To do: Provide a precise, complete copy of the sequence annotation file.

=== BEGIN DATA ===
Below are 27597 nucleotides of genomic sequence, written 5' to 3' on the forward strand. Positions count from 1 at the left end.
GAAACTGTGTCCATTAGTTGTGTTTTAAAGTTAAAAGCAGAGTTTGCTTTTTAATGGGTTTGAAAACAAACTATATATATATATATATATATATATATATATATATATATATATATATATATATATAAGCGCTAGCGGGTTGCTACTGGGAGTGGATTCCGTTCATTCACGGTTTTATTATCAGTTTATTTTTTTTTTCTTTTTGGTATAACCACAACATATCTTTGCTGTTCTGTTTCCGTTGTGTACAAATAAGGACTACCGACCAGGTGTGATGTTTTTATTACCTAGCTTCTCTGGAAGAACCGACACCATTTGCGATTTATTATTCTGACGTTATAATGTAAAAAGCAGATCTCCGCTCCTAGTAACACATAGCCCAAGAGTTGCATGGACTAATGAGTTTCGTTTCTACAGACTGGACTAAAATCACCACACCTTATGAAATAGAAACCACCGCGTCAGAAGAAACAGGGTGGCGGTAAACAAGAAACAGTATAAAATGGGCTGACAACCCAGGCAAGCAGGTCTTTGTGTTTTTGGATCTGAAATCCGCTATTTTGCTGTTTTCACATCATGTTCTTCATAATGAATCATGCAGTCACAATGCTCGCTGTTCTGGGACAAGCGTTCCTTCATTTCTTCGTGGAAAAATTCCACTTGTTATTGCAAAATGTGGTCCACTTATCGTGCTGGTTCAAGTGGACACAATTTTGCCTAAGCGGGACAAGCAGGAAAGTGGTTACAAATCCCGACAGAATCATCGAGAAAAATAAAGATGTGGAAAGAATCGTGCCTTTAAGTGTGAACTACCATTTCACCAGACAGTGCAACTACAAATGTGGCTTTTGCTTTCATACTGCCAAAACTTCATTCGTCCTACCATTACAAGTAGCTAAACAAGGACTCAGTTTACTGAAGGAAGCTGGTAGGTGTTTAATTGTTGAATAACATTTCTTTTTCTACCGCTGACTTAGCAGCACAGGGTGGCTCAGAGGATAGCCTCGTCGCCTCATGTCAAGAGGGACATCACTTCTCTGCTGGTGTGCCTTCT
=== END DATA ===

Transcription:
Below are 27597 nucleotides of genomic sequence, written 5' to 3' on the forward strand. Positions count from 1 at the left end.
GAAACTGTGTCCATTAGTTGTGTTTTAAAGTTAAAAGCAGAGTTTGCTTTTTAATGGGTTTGAAAACAAACTATATATATATATATATATATATATATATATATATATATATATATATATATATATAAGCGCTAGCGGGTTGCTACTGGGAGTGGATTCCGTTCATTCACGGTTTTATTATCAGTTTATTTTTTTTTTCTTTTTGGTATAACCACAACATATCTTTGCTGTTCTGTTTCCGTTGTGTACAAATAAGGACTACCGACCAGGTGTGATGTTTTTATTACCTAGCTTCTCTGGAAGAACCGACACCATTTGCGATTTATTATTCTGACGTTATAATGTAAAAAGCAGATCTCCGCTCCTAGTAACACATAGCCCAAGAGTTGCATGGACTAATGAGTTTCGTTTCTACAGACTGGACTAAAATCACCACACCTTATGAAATAGAAACCACCGCGTCAGAAGAAACAGGGTGGCGGTAAACAAGAAACAGTATAAAATGGGCTGACAACCCAGGCAAGCAGGTCTTTGTGTTTTTGGATCTGAAATCCGCTATTTTGCTGTTTTCACATCATGTTCTTCATAATGAATCATGCAGTCACAATGCTCGCTGTTCTGGGACAAGCGTTCCTTCATTTCTTCGTGGAAAAATTCCACTTGTTATTGCAAAATGTGGTCCACTTATCGTGCTGGTTCAAGTGGACACAATTTTGCCTAAGCGGGACAAGCAGGAAAGTGGTTACAAATCCCGACAGAATCATCGAGAAAAATAAAGATGTGGAAAGAATCGTGCCTTTAAGTGTGAACTACCATTTCACCAGACAGTGCAACTACAAATGTGGCTTTTGCTTTCATACTGCCAAAACTTCATTCGTCCTACCATTACAAGTAGCTAAACAAGGACTCAGTTTACTGAAGGAAGCTGGTAGGTGTTTAATTGTTGAATAACATTTCTTTTTCTACCGCTGACTTAGCAGCACAGGGTGGCTCAGAGGATAGCCTCGTCGCCTCATGTCAAGAGGGACATCACTTCTCTGCTGGTGTGCCTTCT